Addressing Hearing Loss May Improve Care of Older Adults

Addressing Hearing Loss May Improve Care of Older Adults

In Older Adults by Jack Felix, ACA, BC, HISLeave a Comment

Jack Felix, ACA, BC, HIS

Jack Felix is principal owner of Hearing Care Centers with offices in West Hartford, Bristol and Torrington, Connecticut. Mr. Felix has over 40 years’ experience in the Hearing Aid industry. He has a Bachelor of Science degree from Providence College, is licensed by the state of Connecticut as a Hearing Aid Specialist, and is Board Certified by the National Board in Hearing Instrument Sciences. In addition, Mr. Felix has been certified by the American Council of Audioprosthology as an Audioprosthologist. Mr. Felix has served as President of the Connecticut Hearing Aid Dispensers Organization (CHADO) as well as secretary and vice president of the organization.
Jack Felix, ACA, BC, HIS

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Recall the last time you were in a healthcare environment. What did it sound like? Although some clinics, offices, and particularly the private patient rooms of family practice medical facilities can be relatively quiet, many of them are not. With the beeping sounds of machines, noisy equipment, care givers discussion options, and a host of other distractions, the healthcare environment can be anything but conducive to careful listening.

Particularly in emergency and trauma response settings, the chaos of interfacing with the public can make it difficult to communicate. Although some people are able to deal with this noisy and fragmented environment, one particularly population can have trouble: those with hearing loss.

Older adults with hearing loss have been found to struggle with the noisy environments of many health care facilities, making it nearly impossible to communicate fluidly with care professionals. That communication needs to go in both directions, not only listening to what the doctor, nurse, or other professional has to say, but also being able to respond accurately to the questions they ask. Without understanding the questions, due to a chaotic sonic environment, responses may not be accurate, leading to gaps or inaccuracies in diagnosis, treatment, and overall care.

Indeed hearing loss has been shown to affect health care, particularly among older adults. The stress of a challenging hearing environment is one thing, but the inability to communicate about health conditions can lead to serious problems such as misdiagnosis and prescribing treatments that are ineffective or even harmful to an individual. For these reasons, there are steps to be taken by clinicians, healthcare advocates, and the support network surrounding those with hearing loss. Let’s look at each category of caregivers individually to consider what can be done.

Clinicians

Those who provide health care in clinical settings, such as doctors, nurses, and other specialists, will know that communication is crucial to the provision of care. If you, as a clinician, are interacting with an older person who is hard of hearing, take some practical steps to improve the environment. When possible, close a door to public spaces. When doors are not available, limit the noise and cross talk in the area. Stand as close to the patient as is comfortable for both of you, and remember to maintain a face-to-face orientation. It can be helpful to repeat questions and answers to the patient’s support network, as well. If you have any sense that a communication gap might be inhibiting the provision of care, find a quiet location in the building for your conversation.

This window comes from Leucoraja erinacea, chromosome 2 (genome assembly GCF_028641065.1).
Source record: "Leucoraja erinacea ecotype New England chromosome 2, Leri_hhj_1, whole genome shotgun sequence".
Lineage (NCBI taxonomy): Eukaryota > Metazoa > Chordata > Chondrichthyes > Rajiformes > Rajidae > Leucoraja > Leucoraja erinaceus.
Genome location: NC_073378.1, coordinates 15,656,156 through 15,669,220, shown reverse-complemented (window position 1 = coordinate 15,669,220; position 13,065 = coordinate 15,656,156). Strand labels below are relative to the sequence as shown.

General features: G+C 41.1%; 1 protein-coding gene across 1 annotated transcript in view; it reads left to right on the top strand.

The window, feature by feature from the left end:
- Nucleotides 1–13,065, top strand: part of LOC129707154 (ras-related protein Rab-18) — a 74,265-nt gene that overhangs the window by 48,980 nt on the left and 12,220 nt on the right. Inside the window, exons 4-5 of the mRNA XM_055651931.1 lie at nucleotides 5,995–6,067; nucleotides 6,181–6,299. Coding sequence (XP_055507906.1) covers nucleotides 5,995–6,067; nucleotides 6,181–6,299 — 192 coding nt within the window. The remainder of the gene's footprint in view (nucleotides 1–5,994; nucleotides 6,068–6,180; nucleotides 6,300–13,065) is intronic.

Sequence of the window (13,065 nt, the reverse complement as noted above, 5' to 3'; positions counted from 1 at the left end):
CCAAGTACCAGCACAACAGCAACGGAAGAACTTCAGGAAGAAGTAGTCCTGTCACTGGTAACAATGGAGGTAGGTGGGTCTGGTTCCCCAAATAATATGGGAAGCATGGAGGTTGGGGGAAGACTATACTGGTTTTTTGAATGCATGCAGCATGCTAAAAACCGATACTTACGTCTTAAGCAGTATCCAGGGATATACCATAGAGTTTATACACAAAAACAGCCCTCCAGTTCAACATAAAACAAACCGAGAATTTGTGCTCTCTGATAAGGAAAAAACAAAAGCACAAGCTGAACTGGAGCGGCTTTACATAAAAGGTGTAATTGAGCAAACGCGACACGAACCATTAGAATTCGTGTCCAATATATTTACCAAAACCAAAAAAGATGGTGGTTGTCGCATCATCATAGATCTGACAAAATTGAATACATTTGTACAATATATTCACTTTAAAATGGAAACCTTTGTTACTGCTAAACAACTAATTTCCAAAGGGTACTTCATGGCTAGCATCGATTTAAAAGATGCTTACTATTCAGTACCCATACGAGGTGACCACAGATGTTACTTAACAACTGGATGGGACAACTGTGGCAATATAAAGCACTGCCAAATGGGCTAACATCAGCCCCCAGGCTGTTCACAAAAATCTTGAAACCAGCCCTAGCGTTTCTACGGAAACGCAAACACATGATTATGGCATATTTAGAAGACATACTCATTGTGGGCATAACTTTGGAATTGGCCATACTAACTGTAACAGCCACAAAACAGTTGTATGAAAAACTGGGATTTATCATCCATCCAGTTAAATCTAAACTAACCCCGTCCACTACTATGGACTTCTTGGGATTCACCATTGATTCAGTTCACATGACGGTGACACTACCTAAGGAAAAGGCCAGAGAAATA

Healthcare Advocates

At the level of healthcare policy, advocates can take steps to improve the listening environment of facilities. Emergent care can be the most difficult listening environment in many hospitals, and you can advocate for rooms specifically designed for conversation with those who are hard of hearing. Just one room in an ER or urgent care facility that is sound-proofed or a few steps away from the chaos of the trauma center can be enough to offer a calm conversation to those who have some hearing loss.

Support Network

If you are in the support network of an older adult with hearing loss, you can do a great deal to advocate for their needs in the healthcare system. Seeking out quiet places for conversation is the first step, and you can also ask healthcare providers to remove any machines or equipment that issue undue noise.

If the crosstalk in the facility is too confusing, request to move your diagnostic location somewhere quieter. Perhaps the best thing you can do to assist your older loved one with hearing loss is to help them acquire hearing assistance.

Hearing Care Centers

Hearing aids are a remarkable solution for many people who have mild to serious hearing loss, and you might be surprised how much more self-sufficient your loved one can be with a little hearing assistance. Take the opportunity to schedule an appointment with us at Hearing Care Centers for a hearing test and consultation. Once you have a clear diagnosis of your loved one’s hearing ability, you can embark on the journey toward solutions. Hearing aids improve many facets of life, but they can also improve the level of healthcare in many settings.

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